CNN's "The 'forgotten tribe' in West Virginia; why America's white working class feels left behind"
This five minute CNN story on West Virginia's McDowell County first aired two weeks ago.
I found it significant that the West Virginians in the video are part of a "tribe" and that they "look different" and they "talk different" which further allows the viewer to distance themselves from these "other" Americans. Consequently, it wouldn't surprise me that the non-Appalachian viewer's reaction to the fatalism that pervades the video is sympathy rather than empathy. Sympathy allows them to say "that's too bad" and then walk away; empathy says "I feel your pain" that perhaps garners some support for change. (Of course, another reaction might be, given the way the video uses the stereotype, "they got what they deserve.")
BBC's "Eating Roadkill in West Virginia"
This photo essay from the BBC News was placed online earlier today.
For the most part, the essay treats the Roadkill Festival in Marlinton seriously with only two panels noting that the natives' tongues might be planted in their cheeks. ("Miss Grandma Roadkill 2016"? C'mon.)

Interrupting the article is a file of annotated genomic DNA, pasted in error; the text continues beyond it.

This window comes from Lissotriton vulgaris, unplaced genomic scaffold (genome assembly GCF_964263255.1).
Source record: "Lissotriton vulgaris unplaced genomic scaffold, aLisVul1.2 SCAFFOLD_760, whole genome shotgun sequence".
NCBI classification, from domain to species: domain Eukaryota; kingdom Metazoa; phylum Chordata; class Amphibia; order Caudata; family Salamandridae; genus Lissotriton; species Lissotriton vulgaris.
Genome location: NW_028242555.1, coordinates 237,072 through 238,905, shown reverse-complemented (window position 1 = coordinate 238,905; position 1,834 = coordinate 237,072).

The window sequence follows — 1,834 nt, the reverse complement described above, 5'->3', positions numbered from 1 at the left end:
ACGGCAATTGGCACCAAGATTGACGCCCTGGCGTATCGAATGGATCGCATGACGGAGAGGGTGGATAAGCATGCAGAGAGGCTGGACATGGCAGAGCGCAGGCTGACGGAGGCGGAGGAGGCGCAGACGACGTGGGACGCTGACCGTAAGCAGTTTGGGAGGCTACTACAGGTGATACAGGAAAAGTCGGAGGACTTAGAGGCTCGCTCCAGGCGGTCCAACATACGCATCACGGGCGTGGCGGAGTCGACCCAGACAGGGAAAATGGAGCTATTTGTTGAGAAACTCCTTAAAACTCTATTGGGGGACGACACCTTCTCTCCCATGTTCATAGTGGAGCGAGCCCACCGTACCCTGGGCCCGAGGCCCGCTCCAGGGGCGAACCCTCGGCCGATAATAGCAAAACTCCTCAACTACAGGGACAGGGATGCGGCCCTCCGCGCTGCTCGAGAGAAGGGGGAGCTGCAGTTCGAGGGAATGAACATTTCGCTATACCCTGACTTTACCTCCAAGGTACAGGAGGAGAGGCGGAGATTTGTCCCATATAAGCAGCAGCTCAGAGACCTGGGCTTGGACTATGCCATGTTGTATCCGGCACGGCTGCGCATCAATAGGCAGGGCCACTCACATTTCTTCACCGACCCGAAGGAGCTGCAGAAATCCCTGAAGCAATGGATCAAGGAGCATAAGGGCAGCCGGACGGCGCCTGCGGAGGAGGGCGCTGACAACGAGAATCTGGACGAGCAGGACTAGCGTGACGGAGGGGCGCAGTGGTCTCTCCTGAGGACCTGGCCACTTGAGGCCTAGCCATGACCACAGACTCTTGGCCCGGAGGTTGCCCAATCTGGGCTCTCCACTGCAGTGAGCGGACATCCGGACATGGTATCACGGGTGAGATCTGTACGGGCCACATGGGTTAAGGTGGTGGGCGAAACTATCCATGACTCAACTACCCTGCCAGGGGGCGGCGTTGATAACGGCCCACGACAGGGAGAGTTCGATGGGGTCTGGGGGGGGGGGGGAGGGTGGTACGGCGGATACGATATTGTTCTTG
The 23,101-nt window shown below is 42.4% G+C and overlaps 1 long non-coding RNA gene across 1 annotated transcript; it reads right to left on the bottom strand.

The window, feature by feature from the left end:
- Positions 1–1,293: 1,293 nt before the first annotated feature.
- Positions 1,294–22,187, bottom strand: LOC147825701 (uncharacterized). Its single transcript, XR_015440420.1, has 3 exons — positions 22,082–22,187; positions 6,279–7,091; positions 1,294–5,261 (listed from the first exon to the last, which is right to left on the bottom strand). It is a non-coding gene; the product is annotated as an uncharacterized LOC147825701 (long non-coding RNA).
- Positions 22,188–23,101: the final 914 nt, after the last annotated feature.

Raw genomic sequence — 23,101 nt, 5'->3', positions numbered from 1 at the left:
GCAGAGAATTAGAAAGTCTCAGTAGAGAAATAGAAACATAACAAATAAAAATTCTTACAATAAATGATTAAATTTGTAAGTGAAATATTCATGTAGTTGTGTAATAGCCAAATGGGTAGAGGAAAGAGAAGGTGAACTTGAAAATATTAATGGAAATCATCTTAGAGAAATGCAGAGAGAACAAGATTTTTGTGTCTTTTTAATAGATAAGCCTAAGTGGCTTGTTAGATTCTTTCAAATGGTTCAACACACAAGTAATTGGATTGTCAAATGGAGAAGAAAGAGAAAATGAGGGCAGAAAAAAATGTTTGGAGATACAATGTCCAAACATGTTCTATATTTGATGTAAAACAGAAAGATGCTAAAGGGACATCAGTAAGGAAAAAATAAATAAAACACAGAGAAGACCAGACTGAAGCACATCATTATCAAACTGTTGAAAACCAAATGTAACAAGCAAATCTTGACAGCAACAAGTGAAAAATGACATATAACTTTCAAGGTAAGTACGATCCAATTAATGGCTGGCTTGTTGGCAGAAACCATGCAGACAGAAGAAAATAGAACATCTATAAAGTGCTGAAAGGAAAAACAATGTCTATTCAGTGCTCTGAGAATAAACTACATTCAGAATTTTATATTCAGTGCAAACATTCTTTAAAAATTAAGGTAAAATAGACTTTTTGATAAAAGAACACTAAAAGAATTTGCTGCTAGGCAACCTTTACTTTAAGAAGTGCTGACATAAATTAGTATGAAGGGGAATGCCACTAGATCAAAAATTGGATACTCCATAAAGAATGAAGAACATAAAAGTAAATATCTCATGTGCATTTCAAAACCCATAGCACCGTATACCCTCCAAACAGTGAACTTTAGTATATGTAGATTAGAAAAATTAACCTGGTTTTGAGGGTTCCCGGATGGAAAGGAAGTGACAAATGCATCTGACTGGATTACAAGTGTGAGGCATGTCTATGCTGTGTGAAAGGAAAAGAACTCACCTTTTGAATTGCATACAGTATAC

And that may be the danger of locals having some fun with this stereotype. Exaggerating, satirizing, or co-opting a stereotype is certainly one way to undercut a stereotype’s power. That works, it seems to me, only when the audience recognizes that what they are seeing is a stereotype; otherwise playing to the stereotype (even satirically) only reinforces it. With few exceptions, the notes that accompany the pictures are serious and only further the essay's stronger visuals which suggest that West Virginians are very strange.
This is one of those posts which might start an excellent reader discussion. I'm going to check again to see if there are alternatives to Disqus.